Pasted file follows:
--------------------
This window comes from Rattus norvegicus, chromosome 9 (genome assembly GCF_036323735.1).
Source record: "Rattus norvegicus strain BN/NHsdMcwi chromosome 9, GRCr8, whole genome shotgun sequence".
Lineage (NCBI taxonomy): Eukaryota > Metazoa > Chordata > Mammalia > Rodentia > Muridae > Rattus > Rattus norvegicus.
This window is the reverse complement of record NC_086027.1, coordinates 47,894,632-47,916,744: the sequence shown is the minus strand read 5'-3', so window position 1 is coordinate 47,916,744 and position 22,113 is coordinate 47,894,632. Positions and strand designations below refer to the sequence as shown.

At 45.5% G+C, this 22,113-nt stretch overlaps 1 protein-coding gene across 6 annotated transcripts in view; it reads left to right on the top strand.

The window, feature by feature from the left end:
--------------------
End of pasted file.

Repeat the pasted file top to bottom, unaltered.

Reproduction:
This window comes from Rattus norvegicus, chromosome 9 (genome assembly GCF_036323735.1).
Source record: "Rattus norvegicus strain BN/NHsdMcwi chromosome 9, GRCr8, whole genome shotgun sequence".
Lineage (NCBI taxonomy): Eukaryota > Metazoa > Chordata > Mammalia > Rodentia > Muridae > Rattus > Rattus norvegicus.
This window is the reverse complement of record NC_086027.1, coordinates 47,894,632-47,916,744: the sequence shown is the minus strand read 5'-3', so window position 1 is coordinate 47,916,744 and position 22,113 is coordinate 47,894,632. Positions and strand designations below refer to the sequence as shown.

At 45.5% G+C, this 22,113-nt stretch overlaps 1 protein-coding gene across 6 annotated transcripts in view; it reads left to right on the top strand.

The window, feature by feature from the left end: